- Jane E. Clark, professor of kinesiology at the University of Maryland at College Park, has been named dean of the School of Public Health there.
- Tom Gattis, associate vice president for academics at the Hong Kong campus of Savannah College of Art & Design, has been named chair of industrial design at Columbus College of Art & Design.
- Kenneth C. Gotsch, CFO/vice chancellor of finance at City Colleges of Chicago, has been chosen as CFO at Columbia College Chicago.
Sheila Dove Jones, interim director of the Office of Planning and Assessment at Bloomsburg University of Pennsylvania, has been promoted to the job on a permanent basis.
- Lori A. Lewis, vice president for advancement at Marietta College, in Ohio, has been selected as vice president for institutional advancement at McDaniel College, in Maryland.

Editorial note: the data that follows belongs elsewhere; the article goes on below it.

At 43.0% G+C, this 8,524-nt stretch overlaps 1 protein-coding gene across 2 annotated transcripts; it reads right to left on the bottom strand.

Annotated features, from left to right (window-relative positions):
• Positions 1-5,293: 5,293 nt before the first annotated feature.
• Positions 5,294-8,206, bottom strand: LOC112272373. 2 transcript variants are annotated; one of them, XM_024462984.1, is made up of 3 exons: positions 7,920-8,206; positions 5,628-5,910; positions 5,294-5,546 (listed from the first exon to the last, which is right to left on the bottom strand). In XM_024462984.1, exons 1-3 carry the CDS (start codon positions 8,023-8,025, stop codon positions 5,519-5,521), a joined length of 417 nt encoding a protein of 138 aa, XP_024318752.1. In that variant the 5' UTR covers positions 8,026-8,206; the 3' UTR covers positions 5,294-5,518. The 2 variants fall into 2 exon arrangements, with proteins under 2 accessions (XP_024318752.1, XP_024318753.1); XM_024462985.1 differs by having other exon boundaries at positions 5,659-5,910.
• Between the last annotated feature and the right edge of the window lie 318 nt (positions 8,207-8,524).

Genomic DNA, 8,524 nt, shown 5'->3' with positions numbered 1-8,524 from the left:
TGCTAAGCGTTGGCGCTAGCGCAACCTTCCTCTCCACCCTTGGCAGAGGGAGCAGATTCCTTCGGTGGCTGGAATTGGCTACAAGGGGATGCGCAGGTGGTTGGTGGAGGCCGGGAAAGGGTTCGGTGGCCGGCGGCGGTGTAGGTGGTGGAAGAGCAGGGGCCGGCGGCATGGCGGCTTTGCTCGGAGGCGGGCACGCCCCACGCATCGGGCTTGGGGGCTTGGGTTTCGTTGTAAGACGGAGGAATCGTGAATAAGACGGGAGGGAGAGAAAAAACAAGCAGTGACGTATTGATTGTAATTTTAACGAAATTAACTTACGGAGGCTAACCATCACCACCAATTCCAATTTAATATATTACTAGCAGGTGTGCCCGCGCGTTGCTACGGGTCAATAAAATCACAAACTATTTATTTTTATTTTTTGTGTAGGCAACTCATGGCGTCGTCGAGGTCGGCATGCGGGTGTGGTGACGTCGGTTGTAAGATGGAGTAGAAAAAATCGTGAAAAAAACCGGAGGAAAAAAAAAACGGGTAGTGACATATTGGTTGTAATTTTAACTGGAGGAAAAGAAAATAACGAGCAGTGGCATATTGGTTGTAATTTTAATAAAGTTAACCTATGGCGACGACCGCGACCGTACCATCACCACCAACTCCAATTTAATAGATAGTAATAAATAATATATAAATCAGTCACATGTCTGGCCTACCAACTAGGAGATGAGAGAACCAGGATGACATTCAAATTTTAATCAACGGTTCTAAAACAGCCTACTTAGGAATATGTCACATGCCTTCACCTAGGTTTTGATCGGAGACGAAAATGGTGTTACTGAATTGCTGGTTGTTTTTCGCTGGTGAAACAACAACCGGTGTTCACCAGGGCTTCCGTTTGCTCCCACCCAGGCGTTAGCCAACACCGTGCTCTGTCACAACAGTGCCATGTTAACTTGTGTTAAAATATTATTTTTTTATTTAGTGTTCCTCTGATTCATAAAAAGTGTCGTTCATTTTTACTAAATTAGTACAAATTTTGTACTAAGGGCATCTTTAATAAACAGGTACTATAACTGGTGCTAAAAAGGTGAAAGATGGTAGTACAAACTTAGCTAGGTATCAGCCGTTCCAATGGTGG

- Sylvia Spears, assistant vice president for academic initiatives at New England College, in New Hampshire, has been appointed as vice president for diversity and inclusion at at Emerson College, in Massachusetts.
In the United States, many lament that it takes students too long to graduate. In Germany, the School of Economics and Management in Essen is suing Marcel Pohl, for $3,772 that the institution lost in tuition revenue when he finished a bachelor's degree and a master's degree in 3 semesters, not the 11 that would have been expected, UPI reported. The university declined to comment. Pohl said, "When I got the lawsuit, I thought it couldn't be true. Performance is supposed to be worth something."